CHICAGO (CBS) — Chicago Police Supt. Garry McCarthy has unveiled some technological additions designed to improve the department’s communication with the community.
WBBM Newsradio’s Bernie Tafoya reports tweeting and texting are big parts of the new features for the CPD and the Chicago Alternative Policing Strategy.
Residents will be able to text anonymous crime tips to police by sending a message to the number 274637 (CRIMES), and starting the message with the letters CPD.
Anyone who calls 911 and has a picture of a crime scene can get a text message from a 911 operator, so he or she can send a photo by return message. The aim is to give police officers a better idea of what the scene looks like before they arrive.
Three police districts will try out a new Twitter program. CAPS workers in the 7th (@ChicagoCAPS07), 11th (@ChicagoCAPS11), and 18th (@ChicagoCAPS18) districts will use Twitter to share information about crime, beat meetings, business and community alerts, and missing person cases in the district.
McCarthy said the use of Twitter to provide information to and get information from the public works well in Boston, and elsewhere.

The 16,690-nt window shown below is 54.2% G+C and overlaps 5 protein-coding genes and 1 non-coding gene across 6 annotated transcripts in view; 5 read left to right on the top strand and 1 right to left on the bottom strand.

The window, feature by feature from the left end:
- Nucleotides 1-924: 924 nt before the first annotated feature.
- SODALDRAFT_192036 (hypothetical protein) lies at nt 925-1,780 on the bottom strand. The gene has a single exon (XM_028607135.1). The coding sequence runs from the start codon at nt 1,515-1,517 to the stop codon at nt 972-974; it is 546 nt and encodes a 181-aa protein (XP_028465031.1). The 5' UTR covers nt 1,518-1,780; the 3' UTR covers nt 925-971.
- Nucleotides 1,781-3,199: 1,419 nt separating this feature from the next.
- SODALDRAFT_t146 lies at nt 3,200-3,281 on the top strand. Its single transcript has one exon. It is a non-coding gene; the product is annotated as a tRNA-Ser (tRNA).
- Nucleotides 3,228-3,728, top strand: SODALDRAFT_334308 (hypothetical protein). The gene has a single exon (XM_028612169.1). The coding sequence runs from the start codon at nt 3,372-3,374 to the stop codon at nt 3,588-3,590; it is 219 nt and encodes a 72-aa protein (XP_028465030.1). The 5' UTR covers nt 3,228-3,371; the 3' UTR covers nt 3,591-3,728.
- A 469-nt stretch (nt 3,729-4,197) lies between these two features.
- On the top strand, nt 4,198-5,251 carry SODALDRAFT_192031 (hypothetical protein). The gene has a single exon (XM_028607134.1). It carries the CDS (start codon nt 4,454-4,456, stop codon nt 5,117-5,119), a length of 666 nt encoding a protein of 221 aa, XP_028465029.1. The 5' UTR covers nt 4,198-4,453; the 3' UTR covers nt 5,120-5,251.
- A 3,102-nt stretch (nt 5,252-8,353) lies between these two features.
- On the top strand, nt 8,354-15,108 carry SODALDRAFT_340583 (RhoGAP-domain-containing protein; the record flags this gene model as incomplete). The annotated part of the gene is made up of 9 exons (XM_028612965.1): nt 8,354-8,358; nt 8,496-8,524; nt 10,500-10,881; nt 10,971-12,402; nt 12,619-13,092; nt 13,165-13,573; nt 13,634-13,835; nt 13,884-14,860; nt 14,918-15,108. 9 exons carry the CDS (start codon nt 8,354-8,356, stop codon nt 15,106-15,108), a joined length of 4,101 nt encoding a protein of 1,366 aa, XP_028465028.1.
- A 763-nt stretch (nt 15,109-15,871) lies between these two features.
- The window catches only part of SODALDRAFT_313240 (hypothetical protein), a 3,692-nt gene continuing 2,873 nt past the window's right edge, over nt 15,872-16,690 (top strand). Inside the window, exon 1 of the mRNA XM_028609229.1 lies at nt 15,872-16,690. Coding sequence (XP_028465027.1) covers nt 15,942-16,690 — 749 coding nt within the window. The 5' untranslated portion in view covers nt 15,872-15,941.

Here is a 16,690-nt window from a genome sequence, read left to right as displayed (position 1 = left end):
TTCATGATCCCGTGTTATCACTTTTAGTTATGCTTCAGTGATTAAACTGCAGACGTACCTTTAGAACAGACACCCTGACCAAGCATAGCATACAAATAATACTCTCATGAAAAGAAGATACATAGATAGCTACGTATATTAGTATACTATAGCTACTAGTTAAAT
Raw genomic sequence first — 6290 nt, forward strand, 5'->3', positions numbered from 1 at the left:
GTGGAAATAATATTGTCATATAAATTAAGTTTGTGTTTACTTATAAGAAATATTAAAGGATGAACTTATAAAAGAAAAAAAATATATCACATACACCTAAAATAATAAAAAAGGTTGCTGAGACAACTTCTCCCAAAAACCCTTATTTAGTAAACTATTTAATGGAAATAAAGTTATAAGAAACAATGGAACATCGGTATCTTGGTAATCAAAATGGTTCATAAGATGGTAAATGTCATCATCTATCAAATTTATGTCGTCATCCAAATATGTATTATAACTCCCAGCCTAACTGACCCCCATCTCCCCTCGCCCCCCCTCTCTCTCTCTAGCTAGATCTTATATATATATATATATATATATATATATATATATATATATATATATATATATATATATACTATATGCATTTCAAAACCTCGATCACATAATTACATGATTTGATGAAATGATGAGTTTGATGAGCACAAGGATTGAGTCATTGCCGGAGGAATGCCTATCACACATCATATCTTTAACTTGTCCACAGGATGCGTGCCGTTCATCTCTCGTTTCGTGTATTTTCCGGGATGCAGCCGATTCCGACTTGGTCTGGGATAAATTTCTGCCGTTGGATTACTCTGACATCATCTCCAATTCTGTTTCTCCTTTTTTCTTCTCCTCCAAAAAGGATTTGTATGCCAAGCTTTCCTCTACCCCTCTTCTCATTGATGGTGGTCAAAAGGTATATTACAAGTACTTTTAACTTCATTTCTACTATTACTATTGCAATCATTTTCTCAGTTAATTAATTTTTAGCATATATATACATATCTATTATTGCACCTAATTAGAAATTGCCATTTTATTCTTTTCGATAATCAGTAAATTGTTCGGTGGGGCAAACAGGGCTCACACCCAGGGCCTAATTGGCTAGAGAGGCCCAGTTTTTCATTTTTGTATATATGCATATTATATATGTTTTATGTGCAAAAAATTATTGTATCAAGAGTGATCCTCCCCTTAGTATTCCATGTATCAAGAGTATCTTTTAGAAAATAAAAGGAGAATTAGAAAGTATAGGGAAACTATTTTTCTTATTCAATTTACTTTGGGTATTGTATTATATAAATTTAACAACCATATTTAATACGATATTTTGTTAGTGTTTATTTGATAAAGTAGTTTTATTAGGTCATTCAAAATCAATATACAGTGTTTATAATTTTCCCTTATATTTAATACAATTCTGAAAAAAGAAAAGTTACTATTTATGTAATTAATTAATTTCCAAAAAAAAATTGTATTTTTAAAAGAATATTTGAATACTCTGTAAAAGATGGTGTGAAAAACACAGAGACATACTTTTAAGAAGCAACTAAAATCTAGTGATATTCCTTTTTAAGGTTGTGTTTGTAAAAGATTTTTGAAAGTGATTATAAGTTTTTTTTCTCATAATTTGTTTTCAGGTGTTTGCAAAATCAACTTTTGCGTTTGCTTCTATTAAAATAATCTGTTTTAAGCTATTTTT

“During the Boston [Marathon] bombing, the social media use that the Boston Police Department was using to contact the public to put out information was very, very strong,” he said.
The program eventually will be expanded citywide.
Police also will allow online participation in CAPS beat meetings, so residents can ask questions from home or work if they can’t attend a beat meeting in person.
The Reverend Jesse Jackson, who’s leading the 42nd annual Rainbow/PUSH convention this week, says the city needs to go beyond technology to stop violence.
“The violence – to stop it you need more than talk.”
Reverend Jackson says you put out fire with water.
“In this case, jobs and access is water. If you’re trapped without public transportation… you’re trapped with 81,000 vacant homes that are abandoned lots. You’re trapped with 40 percent unemployment. Those are very desperate conditions.”
Jackson says those issues need to be addressed to stop violence.